Tuesday, June 18, 2013
The Druid, are we playing it right?
My recent research into Mesoamerican prehispanic cultures has got me rethinking the druid. The Aztec and Mayan gods were beings of good and evil as seen through our western eyes, but to them they were just representations of the different aspects of nature. The same gods that created also destroyed. Creatures with habits we would now relate to daemons lived in places known as paradises. They guided the sun through the skies and took fallen soldiers to heaven, as the Valkyries did, but they also came and devoured men on less fortunate days. These deities demanded tribute, sacrifices, sometimes food and items, sometimes animals and in some cases humans.
Unlike the many "codices" that remain from the conquest, the druids leave little record of their habits.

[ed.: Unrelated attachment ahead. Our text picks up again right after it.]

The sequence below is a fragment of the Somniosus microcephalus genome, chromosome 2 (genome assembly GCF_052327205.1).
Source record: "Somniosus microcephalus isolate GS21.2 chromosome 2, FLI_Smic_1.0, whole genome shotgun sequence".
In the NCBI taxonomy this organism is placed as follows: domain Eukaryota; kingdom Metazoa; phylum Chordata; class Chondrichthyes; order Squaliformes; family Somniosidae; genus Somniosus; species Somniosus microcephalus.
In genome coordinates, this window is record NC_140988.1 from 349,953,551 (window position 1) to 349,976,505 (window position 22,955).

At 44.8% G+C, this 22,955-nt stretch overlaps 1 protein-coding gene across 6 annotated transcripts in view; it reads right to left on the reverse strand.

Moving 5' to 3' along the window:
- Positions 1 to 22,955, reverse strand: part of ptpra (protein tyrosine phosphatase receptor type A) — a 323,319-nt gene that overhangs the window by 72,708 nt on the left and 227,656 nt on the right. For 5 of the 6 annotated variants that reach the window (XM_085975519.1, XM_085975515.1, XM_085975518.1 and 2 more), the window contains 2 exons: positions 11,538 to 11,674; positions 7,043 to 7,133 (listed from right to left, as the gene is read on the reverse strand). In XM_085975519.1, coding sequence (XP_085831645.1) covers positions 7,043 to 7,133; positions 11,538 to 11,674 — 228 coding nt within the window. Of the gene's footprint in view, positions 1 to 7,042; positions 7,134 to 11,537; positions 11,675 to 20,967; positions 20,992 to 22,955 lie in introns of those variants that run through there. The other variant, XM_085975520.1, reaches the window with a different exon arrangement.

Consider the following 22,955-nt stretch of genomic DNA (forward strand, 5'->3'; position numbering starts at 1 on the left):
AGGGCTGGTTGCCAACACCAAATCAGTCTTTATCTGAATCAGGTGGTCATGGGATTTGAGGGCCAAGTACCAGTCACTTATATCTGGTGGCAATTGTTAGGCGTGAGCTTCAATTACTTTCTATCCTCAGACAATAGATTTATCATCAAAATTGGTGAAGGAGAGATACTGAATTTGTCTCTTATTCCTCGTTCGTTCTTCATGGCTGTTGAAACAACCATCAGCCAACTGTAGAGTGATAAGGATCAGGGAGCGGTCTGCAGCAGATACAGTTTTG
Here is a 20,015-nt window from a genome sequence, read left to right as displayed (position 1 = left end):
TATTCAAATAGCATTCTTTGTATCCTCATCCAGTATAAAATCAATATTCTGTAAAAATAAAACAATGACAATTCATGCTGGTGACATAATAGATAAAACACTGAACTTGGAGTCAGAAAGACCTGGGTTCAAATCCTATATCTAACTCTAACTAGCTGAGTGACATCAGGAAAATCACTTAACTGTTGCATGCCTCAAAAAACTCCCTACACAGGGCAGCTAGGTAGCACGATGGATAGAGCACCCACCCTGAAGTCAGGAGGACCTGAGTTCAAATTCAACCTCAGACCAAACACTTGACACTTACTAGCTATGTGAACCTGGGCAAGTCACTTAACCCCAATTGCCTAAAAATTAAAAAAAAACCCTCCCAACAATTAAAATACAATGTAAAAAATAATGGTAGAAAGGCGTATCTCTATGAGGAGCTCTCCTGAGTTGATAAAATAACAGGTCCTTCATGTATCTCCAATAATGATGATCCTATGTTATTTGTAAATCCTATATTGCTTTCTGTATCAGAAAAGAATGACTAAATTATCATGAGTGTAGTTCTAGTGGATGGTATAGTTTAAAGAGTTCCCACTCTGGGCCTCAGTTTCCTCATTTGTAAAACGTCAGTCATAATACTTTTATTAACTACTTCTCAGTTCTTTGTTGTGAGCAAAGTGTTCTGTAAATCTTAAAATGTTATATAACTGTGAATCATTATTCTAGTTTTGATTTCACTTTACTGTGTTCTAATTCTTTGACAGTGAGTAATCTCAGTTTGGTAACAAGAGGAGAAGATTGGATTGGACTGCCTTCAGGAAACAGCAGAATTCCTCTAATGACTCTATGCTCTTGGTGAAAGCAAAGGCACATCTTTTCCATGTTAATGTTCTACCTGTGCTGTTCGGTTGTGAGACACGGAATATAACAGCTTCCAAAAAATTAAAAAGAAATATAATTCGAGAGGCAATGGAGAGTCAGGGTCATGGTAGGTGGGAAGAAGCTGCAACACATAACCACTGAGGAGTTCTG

Julius Caesar, who led the first Roman landing in 55 B.C., said the native Celts "believe that the gods delight in the slaughter of prisoners and criminals, and when the supply of captives runs short, they sacrifice even the innocent." (1)
Doesn't seem too different from what the Aztecs did. Except there is written record of such activities like the image to the right shows (Codex Magliabechiano). So if the priests, these so called druids, behaved much like the Aztec priests. Shouldn't we consider that their gods, the Celtic gods, behaved in much the same way?
Itza (the prehispanic RPG I'm making) has turned out to be a rather brutal setting were blood is the currency of the land and war is the purpose of all men. I'm beginning to see the red below all that green, and I must say I like it. I think I'll be changing the way I play my druids and their gods. A more brutal type of druid that represents the true aspects of nature. One that sees life and death as part of a wheel that spins and spins, forgiving no one.
1 - http://news.nationalgeographic.com/news/2009/03/090320-druids-sacrifice-cannibalism.html
3 - http://en.wikipedia.org/wiki/Druid